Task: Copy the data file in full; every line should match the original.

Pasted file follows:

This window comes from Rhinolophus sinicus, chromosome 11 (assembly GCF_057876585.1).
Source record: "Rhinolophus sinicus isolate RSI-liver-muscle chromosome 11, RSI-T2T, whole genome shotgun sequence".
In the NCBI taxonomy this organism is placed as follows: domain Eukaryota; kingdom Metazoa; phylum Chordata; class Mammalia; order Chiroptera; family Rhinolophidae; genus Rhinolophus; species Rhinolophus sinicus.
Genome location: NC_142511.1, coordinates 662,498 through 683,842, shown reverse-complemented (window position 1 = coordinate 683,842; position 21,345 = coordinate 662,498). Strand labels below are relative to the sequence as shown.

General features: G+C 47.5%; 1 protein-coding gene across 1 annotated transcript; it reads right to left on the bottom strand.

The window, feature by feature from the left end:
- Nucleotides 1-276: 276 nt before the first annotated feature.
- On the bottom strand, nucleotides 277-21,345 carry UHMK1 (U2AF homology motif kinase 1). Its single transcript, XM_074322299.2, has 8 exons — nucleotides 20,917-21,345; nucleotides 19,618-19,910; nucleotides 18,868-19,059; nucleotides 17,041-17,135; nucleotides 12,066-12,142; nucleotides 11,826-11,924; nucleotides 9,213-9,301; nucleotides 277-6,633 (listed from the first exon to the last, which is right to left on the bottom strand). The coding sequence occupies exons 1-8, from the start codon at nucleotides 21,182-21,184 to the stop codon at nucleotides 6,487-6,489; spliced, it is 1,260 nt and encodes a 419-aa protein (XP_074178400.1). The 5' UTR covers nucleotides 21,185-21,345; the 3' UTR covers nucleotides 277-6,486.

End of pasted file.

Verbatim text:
This window comes from Rhinolophus sinicus, chromosome 11 (assembly GCF_057876585.1).
Source record: "Rhinolophus sinicus isolate RSI-liver-muscle chromosome 11, RSI-T2T, whole genome shotgun sequence".
In the NCBI taxonomy this organism is placed as follows: domain Eukaryota; kingdom Metazoa; phylum Chordata; class Mammalia; order Chiroptera; family Rhinolophidae; genus Rhinolophus; species Rhinolophus sinicus.
Genome location: NC_142511.1, coordinates 662,498 through 683,842, shown reverse-complemented (window position 1 = coordinate 683,842; position 21,345 = coordinate 662,498). Strand labels below are relative to the sequence as shown.

General features: G+C 47.5%; 1 protein-coding gene across 1 annotated transcript; it reads right to left on the bottom strand.

The window, feature by feature from the left end:
- Nucleotides 1-276: 276 nt before the first annotated feature.
- On the bottom strand, nucleotides 277-21,345 carry UHMK1 (U2AF homology motif kinase 1). Its single transcript, XM_074322299.2, has 8 exons — nucleotides 20,917-21,345; nucleotides 19,618-19,910; nucleotides 18,868-19,059; nucleotides 17,041-17,135; nucleotides 12,066-12,142; nucleotides 11,826-11,924; nucleotides 9,213-9,301; nucleotides 277-6,633 (listed from the first exon to the last, which is right to left on the bottom strand). The coding sequence occupies exons 1-8, from the start codon at nucleotides 21,182-21,184 to the stop codon at nucleotides 6,487-6,489; spliced, it is 1,260 nt and encodes a 419-aa protein (XP_074178400.1). The 5' UTR covers nucleotides 21,185-21,345; the 3' UTR covers nucleotides 277-6,486.